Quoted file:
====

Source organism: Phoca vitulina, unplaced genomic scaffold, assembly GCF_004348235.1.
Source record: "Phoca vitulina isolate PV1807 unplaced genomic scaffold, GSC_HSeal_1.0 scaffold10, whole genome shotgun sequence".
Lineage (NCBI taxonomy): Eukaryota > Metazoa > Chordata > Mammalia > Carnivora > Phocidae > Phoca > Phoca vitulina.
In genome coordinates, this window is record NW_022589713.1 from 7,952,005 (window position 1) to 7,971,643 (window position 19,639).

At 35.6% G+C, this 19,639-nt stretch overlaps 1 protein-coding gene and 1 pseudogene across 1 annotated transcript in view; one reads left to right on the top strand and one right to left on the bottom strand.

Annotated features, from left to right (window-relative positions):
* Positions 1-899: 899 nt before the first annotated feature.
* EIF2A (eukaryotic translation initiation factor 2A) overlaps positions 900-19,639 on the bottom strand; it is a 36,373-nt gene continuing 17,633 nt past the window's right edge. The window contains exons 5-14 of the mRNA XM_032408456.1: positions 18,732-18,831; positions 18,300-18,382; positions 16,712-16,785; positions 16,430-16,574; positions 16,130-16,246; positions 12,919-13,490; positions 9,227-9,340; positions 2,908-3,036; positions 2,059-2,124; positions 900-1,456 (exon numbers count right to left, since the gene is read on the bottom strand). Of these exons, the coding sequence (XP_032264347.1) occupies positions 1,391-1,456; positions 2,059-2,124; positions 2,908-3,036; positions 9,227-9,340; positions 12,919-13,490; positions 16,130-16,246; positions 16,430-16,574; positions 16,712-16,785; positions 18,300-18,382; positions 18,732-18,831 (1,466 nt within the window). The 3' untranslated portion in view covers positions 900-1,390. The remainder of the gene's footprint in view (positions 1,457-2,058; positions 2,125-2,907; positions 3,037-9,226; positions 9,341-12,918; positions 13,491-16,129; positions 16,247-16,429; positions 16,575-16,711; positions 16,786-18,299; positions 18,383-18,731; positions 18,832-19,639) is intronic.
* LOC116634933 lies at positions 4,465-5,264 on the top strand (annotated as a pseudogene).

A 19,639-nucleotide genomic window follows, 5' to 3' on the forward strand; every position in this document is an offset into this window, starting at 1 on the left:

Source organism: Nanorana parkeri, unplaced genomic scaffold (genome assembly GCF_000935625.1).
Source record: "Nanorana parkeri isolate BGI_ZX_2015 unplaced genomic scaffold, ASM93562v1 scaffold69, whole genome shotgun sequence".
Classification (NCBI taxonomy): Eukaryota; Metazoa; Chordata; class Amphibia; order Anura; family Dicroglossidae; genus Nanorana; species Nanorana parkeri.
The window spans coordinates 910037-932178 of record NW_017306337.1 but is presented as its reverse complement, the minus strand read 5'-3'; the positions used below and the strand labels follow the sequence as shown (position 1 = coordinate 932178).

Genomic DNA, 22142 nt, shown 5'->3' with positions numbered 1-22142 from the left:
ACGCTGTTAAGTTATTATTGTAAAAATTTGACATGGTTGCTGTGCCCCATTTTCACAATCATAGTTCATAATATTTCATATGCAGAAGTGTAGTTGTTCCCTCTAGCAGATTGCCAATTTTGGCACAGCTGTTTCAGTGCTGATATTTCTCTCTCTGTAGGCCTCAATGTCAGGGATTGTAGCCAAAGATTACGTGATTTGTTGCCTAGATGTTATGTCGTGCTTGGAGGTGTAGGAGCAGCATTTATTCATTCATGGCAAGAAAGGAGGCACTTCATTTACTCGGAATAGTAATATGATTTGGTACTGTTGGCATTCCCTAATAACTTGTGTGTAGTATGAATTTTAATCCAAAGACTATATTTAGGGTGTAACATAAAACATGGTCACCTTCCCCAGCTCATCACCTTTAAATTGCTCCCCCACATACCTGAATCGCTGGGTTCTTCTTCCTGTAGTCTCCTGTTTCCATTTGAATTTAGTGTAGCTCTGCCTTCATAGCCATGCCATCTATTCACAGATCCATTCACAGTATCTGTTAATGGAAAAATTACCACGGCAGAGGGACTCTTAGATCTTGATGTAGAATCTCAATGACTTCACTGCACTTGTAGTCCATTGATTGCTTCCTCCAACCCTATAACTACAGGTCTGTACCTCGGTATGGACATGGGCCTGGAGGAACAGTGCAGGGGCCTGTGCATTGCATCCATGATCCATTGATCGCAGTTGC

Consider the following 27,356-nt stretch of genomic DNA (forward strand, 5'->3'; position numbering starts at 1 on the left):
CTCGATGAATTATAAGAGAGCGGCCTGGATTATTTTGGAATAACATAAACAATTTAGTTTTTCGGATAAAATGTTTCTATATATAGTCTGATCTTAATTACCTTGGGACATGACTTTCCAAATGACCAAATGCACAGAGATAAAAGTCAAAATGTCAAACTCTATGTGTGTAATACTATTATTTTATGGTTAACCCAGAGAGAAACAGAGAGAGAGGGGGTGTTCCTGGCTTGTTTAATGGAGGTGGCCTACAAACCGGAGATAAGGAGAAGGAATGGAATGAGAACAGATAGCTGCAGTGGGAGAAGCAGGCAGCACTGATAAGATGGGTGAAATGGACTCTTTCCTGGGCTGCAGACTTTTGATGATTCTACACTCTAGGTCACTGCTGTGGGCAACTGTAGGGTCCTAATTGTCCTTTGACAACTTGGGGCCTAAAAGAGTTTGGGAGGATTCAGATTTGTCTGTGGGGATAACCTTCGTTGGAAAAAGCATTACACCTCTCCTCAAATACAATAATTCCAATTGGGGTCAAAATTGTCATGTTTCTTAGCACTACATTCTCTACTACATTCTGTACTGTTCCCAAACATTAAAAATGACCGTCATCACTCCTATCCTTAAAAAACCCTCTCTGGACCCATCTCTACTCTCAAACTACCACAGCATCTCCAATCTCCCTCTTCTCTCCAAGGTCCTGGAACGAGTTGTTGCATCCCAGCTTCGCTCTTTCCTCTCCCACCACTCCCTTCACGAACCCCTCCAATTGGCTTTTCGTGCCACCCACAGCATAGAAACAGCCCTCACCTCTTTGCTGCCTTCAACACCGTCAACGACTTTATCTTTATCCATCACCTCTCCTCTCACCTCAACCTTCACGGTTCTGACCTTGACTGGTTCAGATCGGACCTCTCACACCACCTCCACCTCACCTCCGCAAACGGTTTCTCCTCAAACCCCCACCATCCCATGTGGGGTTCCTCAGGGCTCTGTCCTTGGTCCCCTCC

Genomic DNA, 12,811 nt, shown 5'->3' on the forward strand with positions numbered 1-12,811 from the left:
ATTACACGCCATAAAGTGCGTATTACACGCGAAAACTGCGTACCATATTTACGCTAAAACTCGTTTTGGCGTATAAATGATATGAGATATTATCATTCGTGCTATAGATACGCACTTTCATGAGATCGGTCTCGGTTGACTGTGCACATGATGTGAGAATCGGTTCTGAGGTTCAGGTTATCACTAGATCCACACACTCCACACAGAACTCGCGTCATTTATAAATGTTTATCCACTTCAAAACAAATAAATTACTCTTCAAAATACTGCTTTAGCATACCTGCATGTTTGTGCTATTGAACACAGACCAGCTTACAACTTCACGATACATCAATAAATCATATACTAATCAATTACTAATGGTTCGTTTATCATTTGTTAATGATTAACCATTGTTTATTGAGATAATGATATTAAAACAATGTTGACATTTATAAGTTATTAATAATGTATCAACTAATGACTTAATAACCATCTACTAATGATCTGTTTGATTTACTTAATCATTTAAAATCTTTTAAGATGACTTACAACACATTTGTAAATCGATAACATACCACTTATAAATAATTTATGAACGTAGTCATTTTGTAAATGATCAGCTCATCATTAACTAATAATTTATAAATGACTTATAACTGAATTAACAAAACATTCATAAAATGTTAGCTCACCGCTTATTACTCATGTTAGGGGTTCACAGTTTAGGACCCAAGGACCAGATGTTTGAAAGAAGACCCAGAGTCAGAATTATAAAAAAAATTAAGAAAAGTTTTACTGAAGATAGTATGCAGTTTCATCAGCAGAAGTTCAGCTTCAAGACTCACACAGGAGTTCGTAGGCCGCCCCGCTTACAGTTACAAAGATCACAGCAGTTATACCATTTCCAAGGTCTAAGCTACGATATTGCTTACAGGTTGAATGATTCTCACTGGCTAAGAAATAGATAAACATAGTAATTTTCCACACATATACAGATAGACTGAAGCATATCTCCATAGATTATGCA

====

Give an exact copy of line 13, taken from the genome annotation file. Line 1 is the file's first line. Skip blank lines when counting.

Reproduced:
Classification (NCBI taxonomy): Eukaryota; Metazoa; Chordata; class Amphibia; order Anura; family Dicroglossidae; genus Nanorana; species Nanorana parkeri.